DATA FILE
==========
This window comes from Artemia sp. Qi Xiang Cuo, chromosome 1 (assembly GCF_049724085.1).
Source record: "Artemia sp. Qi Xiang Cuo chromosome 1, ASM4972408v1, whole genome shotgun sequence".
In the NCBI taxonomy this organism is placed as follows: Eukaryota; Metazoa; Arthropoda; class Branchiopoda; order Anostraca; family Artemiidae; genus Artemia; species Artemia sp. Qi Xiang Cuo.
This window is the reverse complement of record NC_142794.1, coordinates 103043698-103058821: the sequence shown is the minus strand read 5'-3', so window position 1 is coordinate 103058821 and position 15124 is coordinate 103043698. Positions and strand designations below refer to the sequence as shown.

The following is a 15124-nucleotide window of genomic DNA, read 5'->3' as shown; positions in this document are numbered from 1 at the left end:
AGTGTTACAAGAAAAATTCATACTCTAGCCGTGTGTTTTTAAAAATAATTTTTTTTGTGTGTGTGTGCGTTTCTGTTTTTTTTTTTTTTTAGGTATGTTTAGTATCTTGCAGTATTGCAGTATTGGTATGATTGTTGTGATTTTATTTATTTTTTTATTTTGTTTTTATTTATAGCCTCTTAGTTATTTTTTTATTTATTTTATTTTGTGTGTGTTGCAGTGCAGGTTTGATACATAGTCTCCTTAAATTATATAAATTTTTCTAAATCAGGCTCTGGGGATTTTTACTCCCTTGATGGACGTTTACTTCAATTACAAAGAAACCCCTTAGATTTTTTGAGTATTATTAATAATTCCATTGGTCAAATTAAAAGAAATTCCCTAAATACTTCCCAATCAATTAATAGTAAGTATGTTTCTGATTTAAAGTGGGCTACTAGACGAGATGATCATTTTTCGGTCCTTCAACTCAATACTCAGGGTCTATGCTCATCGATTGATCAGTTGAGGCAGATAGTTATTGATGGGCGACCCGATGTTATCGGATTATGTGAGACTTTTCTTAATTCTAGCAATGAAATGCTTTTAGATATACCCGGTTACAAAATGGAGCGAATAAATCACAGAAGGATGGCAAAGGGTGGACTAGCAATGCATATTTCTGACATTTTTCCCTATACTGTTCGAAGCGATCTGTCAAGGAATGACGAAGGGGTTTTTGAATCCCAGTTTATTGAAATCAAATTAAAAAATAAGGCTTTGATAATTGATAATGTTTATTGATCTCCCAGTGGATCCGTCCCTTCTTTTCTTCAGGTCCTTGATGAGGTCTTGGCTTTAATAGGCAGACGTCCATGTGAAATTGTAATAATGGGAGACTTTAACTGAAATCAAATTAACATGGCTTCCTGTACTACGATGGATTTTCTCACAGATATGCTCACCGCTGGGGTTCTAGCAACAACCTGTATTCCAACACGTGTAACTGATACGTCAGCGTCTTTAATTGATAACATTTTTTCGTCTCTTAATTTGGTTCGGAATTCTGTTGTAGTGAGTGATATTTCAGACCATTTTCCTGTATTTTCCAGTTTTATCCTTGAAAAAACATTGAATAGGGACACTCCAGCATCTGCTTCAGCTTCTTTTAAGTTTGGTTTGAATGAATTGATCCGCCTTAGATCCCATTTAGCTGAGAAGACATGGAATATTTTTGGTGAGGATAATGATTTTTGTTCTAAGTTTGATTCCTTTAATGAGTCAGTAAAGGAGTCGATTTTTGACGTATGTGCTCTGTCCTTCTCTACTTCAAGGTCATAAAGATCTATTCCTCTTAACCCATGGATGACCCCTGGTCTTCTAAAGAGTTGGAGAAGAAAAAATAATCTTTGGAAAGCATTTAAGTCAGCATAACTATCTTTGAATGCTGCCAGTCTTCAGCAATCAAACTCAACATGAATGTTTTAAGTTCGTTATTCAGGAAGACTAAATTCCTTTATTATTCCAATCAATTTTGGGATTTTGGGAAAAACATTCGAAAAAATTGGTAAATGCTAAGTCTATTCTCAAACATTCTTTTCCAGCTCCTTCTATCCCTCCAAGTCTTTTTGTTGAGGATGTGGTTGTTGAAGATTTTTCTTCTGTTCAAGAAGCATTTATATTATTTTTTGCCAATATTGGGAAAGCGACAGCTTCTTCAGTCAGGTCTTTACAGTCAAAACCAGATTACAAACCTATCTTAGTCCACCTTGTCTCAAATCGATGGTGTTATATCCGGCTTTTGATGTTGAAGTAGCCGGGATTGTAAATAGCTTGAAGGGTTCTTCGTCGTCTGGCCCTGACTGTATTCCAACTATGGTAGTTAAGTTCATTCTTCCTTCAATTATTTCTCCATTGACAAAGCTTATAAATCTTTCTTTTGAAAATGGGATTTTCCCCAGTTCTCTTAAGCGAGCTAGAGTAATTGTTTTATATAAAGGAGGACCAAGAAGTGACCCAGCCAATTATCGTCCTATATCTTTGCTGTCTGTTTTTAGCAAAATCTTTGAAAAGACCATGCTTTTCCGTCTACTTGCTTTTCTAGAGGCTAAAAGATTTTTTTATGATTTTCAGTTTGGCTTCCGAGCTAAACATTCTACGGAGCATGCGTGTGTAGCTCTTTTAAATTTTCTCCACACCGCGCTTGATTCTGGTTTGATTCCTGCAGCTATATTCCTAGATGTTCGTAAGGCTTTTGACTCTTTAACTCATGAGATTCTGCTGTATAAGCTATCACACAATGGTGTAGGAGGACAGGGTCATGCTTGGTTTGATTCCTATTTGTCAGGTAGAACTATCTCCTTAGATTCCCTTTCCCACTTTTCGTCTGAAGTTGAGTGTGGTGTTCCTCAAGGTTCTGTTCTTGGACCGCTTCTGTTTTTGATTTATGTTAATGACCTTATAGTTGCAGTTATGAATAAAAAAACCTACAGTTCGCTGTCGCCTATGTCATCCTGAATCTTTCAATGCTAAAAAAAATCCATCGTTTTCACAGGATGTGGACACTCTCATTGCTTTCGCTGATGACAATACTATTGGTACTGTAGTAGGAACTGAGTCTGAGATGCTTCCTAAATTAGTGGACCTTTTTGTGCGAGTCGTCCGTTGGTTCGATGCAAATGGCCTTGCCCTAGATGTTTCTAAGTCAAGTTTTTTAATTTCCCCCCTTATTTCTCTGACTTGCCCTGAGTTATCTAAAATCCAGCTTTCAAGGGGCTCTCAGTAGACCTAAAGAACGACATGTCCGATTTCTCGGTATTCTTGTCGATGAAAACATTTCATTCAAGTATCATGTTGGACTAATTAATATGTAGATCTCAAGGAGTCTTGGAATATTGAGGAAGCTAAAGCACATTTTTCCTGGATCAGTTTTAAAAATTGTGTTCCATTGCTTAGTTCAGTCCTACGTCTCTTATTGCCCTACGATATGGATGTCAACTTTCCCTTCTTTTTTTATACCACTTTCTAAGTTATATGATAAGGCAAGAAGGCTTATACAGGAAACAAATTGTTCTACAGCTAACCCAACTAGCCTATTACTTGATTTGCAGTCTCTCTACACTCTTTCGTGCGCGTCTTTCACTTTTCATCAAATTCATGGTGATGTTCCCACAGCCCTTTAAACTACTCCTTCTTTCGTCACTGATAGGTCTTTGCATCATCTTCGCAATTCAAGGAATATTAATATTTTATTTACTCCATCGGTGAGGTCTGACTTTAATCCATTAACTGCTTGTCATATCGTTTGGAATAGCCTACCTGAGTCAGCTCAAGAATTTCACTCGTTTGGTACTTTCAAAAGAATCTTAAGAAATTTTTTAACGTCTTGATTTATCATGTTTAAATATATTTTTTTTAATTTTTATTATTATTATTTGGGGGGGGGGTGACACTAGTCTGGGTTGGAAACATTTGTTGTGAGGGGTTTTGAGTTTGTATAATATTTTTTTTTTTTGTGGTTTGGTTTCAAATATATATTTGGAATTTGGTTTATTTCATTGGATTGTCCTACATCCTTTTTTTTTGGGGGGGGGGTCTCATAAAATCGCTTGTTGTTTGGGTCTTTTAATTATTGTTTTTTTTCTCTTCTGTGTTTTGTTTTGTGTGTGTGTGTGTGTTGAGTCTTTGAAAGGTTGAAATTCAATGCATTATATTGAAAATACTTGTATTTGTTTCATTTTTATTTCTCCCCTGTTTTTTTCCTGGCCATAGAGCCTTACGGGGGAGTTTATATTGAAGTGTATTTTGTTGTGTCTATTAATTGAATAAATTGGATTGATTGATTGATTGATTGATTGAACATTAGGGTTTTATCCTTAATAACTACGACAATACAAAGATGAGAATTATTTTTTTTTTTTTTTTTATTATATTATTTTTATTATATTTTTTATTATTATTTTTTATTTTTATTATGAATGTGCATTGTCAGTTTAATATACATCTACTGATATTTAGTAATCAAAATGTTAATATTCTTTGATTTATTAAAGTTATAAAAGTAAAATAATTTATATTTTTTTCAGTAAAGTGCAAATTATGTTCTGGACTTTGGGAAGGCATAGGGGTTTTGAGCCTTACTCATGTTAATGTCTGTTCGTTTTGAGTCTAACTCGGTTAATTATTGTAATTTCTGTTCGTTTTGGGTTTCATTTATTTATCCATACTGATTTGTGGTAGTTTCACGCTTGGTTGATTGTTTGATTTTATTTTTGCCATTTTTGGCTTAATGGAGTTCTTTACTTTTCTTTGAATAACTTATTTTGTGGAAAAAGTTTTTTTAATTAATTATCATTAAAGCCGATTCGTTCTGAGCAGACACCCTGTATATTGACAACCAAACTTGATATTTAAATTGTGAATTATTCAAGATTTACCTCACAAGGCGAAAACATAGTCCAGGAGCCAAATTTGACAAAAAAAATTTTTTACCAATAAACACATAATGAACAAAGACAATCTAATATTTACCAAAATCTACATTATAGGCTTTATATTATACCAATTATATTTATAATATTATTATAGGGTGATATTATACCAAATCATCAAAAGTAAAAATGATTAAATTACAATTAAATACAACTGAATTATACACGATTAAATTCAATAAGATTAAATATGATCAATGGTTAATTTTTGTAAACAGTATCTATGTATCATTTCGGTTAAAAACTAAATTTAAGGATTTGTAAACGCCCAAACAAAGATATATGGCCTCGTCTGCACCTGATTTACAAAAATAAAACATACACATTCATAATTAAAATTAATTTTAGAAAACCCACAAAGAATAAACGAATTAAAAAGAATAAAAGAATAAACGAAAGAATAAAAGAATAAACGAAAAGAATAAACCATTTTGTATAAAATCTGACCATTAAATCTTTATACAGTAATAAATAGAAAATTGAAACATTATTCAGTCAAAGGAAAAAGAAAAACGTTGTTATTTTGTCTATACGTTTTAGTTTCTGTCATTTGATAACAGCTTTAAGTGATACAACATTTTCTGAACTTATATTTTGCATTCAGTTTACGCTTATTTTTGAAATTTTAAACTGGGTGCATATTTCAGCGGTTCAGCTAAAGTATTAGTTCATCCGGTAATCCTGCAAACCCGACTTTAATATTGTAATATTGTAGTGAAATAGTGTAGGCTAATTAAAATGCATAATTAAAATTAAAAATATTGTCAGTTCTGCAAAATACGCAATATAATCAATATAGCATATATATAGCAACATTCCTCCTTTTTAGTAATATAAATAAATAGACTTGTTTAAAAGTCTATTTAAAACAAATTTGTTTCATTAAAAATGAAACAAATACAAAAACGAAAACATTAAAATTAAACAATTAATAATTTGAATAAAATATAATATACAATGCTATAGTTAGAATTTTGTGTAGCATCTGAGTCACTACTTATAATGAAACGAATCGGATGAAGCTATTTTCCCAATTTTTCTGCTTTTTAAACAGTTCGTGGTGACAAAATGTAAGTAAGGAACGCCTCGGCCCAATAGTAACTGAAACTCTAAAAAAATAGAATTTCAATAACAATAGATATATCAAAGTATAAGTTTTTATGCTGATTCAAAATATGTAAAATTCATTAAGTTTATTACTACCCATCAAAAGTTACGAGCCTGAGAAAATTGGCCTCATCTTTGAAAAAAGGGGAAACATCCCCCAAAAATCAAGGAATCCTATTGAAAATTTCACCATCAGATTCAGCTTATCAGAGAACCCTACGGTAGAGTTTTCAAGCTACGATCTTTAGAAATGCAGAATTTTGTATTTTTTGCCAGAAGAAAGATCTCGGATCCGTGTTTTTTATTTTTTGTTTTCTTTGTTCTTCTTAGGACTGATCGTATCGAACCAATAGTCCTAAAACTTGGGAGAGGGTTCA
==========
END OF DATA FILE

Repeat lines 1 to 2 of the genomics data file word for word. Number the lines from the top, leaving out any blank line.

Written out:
This window comes from Artemia sp. Qi Xiang Cuo, chromosome 1 (assembly GCF_049724085.1).
Source record: "Artemia sp. Qi Xiang Cuo chromosome 1, ASM4972408v1, whole genome shotgun sequence".